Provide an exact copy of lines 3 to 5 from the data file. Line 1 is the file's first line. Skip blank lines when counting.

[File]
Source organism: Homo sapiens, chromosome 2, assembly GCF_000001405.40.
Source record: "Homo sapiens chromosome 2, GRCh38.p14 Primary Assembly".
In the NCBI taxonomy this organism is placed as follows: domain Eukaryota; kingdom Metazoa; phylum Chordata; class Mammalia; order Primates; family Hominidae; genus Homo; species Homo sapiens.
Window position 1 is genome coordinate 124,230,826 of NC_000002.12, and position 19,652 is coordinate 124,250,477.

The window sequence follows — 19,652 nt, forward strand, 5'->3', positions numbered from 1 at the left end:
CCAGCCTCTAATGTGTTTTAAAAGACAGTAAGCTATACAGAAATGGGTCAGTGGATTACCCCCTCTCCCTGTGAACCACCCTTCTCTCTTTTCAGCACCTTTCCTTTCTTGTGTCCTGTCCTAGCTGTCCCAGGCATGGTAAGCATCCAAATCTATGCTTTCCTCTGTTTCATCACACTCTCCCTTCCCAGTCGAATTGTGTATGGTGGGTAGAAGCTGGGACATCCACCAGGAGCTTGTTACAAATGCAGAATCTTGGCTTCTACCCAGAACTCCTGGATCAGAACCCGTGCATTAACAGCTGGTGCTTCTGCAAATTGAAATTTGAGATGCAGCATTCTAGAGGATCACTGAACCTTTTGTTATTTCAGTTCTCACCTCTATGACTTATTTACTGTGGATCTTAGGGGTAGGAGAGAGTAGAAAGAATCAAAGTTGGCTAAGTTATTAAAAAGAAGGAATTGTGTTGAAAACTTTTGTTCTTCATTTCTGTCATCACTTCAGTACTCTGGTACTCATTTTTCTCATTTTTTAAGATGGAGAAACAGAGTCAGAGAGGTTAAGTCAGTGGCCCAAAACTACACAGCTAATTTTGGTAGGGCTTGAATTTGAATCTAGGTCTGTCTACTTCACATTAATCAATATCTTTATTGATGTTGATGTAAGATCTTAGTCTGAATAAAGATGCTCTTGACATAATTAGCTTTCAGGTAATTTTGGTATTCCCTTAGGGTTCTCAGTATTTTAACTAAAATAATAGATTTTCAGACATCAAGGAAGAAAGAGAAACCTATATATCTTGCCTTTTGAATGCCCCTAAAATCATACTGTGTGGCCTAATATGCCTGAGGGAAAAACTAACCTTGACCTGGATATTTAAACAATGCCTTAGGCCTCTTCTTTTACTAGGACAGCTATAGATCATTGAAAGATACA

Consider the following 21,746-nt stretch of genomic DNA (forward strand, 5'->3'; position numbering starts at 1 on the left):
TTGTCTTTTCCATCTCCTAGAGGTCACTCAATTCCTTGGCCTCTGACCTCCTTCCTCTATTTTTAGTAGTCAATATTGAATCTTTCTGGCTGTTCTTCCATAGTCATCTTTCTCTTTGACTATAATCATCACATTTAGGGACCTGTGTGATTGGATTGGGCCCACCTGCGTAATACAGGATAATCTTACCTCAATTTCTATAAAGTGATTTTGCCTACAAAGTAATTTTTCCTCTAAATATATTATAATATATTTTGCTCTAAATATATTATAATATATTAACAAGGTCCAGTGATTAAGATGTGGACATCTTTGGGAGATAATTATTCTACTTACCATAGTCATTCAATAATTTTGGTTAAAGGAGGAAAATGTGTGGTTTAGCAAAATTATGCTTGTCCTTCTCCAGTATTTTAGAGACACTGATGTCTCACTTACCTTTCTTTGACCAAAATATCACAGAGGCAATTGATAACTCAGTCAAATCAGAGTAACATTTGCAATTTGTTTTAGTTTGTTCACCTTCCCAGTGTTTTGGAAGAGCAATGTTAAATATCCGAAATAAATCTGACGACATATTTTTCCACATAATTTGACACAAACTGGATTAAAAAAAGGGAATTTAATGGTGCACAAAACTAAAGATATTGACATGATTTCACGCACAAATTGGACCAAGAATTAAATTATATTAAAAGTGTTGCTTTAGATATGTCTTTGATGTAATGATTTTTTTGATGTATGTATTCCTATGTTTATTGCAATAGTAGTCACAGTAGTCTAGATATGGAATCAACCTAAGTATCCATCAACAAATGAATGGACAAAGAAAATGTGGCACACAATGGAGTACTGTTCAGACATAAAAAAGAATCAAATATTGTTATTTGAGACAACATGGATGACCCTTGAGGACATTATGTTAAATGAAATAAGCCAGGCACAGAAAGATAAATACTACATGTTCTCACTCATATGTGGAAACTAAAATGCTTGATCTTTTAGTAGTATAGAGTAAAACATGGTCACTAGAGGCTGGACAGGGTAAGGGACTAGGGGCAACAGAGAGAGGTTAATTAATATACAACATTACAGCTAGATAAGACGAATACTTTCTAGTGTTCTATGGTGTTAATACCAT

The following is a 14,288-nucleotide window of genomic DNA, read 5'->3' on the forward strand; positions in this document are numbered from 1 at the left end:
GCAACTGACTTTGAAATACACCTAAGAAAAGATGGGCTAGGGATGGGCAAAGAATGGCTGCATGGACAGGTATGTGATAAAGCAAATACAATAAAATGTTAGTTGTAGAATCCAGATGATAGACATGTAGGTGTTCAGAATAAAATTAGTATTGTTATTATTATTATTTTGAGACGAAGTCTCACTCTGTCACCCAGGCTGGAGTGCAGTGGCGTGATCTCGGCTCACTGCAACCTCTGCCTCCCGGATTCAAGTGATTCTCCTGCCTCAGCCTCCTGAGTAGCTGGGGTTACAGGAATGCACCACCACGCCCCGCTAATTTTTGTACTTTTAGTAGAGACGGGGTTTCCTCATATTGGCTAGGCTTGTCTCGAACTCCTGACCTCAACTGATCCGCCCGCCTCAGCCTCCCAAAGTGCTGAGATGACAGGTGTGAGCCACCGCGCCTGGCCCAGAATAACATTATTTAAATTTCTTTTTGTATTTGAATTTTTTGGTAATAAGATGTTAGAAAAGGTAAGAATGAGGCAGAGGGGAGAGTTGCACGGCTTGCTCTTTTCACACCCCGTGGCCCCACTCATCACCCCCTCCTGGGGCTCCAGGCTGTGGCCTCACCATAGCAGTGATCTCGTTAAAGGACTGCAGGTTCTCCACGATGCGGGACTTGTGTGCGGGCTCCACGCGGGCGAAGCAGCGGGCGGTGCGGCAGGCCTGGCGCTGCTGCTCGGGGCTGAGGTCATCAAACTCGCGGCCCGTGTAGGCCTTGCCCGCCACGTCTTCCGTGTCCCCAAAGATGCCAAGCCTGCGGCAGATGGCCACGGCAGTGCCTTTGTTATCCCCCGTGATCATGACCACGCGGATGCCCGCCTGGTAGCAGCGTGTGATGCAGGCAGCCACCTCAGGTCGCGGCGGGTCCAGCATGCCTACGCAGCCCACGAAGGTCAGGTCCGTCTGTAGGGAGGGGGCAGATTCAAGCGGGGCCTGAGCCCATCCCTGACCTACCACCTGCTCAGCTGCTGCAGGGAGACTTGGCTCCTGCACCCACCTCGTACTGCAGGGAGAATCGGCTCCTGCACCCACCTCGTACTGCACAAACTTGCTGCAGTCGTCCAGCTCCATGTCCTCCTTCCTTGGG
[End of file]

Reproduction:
In the NCBI taxonomy this organism is placed as follows: domain Eukaryota; kingdom Metazoa; phylum Chordata; class Mammalia; order Primates; family Hominidae; genus Homo; species Homo sapiens.
Window position 1 is genome coordinate 124,230,826 of NC_000002.12, and position 19,652 is coordinate 124,250,477.

The window sequence follows — 19,652 nt, forward strand, 5'->3', positions numbered from 1 at the left end: